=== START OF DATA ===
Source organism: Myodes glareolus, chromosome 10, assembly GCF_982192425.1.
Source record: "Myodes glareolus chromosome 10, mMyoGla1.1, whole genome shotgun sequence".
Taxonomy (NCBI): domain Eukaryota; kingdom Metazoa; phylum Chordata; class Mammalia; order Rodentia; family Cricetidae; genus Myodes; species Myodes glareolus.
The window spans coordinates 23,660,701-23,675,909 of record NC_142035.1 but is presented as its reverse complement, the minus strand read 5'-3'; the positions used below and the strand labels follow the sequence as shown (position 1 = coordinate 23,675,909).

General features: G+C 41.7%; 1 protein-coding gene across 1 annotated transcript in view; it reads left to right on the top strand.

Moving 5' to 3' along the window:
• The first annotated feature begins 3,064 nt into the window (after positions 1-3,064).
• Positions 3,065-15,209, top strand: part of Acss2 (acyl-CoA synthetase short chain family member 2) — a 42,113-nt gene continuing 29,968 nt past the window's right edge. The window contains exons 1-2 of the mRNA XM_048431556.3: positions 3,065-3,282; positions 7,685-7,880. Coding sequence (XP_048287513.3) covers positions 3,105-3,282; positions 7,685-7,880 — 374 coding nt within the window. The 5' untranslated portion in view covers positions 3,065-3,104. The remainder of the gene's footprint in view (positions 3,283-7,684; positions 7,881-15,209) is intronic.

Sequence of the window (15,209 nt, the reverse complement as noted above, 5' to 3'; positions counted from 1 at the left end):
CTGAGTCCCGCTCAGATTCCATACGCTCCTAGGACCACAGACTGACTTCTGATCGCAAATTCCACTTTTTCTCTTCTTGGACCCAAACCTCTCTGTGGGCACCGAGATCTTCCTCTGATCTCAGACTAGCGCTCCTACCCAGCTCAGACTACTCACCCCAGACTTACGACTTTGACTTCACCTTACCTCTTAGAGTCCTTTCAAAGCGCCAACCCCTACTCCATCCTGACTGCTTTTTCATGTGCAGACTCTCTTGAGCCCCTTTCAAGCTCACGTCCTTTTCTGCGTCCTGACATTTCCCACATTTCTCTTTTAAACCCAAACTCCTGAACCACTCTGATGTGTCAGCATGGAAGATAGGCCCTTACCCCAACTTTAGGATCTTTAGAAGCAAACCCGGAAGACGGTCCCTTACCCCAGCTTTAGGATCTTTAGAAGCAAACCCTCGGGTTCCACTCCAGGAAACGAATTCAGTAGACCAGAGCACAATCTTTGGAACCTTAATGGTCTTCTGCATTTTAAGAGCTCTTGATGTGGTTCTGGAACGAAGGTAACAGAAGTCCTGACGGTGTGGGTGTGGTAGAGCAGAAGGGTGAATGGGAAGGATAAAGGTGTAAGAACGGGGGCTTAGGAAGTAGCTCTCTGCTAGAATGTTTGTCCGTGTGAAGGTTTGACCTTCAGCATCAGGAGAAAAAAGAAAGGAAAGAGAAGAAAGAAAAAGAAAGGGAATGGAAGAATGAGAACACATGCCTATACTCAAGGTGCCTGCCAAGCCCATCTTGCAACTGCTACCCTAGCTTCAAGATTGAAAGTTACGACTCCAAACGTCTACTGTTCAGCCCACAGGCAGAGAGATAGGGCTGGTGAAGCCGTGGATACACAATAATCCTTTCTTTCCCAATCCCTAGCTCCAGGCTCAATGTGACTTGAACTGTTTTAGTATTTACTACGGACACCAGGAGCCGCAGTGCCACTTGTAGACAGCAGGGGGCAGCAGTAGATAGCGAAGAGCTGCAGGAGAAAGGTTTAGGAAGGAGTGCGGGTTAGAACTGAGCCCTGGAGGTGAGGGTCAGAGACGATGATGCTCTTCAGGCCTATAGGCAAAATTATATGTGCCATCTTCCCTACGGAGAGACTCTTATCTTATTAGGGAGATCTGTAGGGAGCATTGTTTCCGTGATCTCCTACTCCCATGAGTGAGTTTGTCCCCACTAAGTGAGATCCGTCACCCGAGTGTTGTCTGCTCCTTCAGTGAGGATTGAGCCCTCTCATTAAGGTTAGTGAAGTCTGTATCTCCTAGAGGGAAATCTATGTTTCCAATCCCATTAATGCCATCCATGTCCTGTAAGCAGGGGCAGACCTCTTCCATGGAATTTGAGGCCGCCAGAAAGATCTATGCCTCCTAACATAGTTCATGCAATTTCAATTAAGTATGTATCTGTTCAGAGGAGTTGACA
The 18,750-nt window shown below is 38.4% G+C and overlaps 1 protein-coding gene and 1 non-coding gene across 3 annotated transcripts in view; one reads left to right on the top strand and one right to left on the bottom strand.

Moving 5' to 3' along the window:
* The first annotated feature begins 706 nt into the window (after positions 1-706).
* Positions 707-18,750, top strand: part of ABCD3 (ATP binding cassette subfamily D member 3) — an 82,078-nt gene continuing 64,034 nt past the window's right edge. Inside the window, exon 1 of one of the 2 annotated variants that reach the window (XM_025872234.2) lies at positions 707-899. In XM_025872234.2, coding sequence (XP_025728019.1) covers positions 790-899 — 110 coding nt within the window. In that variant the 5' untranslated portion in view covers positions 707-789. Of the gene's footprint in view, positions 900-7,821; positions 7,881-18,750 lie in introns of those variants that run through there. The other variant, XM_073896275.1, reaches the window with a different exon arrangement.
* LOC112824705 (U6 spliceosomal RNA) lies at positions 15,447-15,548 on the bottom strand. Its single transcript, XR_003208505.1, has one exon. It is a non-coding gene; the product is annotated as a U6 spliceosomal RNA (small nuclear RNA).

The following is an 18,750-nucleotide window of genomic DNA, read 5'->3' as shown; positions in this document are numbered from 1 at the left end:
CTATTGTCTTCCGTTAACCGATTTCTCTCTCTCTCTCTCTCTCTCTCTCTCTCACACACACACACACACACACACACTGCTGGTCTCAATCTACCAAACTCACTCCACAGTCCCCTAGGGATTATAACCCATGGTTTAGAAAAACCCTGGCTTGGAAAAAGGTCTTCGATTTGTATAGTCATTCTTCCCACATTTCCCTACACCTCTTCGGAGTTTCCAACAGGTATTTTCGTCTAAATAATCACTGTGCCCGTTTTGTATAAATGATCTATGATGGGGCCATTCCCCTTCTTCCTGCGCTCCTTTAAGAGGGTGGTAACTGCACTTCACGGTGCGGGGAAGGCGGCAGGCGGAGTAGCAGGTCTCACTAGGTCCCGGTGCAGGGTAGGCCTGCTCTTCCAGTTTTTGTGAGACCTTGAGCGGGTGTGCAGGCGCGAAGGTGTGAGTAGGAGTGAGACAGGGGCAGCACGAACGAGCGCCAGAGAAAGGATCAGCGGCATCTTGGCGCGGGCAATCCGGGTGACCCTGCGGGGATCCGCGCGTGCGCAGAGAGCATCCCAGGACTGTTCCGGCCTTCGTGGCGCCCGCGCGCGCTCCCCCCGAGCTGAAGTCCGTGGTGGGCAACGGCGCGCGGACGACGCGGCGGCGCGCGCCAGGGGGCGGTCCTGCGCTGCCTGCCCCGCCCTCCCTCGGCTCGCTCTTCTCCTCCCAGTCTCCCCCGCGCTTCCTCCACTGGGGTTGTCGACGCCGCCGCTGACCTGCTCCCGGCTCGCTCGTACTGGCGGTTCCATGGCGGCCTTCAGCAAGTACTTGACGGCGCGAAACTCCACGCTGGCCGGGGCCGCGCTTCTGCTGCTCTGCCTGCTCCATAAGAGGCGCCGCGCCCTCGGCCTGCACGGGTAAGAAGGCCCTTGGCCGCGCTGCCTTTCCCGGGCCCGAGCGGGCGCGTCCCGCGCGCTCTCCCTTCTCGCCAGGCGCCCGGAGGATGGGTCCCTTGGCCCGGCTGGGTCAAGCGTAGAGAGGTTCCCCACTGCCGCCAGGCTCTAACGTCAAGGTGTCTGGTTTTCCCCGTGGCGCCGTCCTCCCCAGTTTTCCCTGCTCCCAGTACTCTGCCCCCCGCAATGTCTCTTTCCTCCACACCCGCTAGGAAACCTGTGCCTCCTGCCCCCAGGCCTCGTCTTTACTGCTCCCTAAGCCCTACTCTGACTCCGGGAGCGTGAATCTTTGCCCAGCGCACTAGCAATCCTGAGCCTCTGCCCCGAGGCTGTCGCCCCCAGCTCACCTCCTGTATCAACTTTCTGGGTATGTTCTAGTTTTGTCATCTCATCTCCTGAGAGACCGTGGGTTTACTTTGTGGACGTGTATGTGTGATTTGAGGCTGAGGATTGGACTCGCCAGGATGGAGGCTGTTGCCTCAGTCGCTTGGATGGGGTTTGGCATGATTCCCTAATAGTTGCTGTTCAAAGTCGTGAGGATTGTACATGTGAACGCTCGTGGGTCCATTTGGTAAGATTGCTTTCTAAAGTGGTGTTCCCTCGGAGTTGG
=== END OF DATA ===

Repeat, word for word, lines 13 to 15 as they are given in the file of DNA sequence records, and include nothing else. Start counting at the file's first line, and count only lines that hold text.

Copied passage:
* The first annotated feature begins 706 nt into the window (after positions 1-706).
* Positions 707-18,750, top strand: part of ABCD3 (ATP binding cassette subfamily D member 3) — an 82,078-nt gene continuing 64,034 nt past the window's right edge. Inside the window, exon 1 of one of the 2 annotated variants that reach the window (XM_025872234.2) lies at positions 707-899. In XM_025872234.2, coding sequence (XP_025728019.1) covers positions 790-899 — 110 coding nt within the window. In that variant the 5' untranslated portion in view covers positions 707-789. Of the gene's footprint in view, positions 900-7,821; positions 7,881-18,750 lie in introns of those variants that run through there. The other variant, XM_073896275.1, reaches the window with a different exon arrangement.
* LOC112824705 (U6 spliceosomal RNA) lies at positions 15,447-15,548 on the bottom strand. Its single transcript, XR_003208505.1, has one exon. It is a non-coding gene; the product is annotated as a U6 spliceosomal RNA (small nuclear RNA).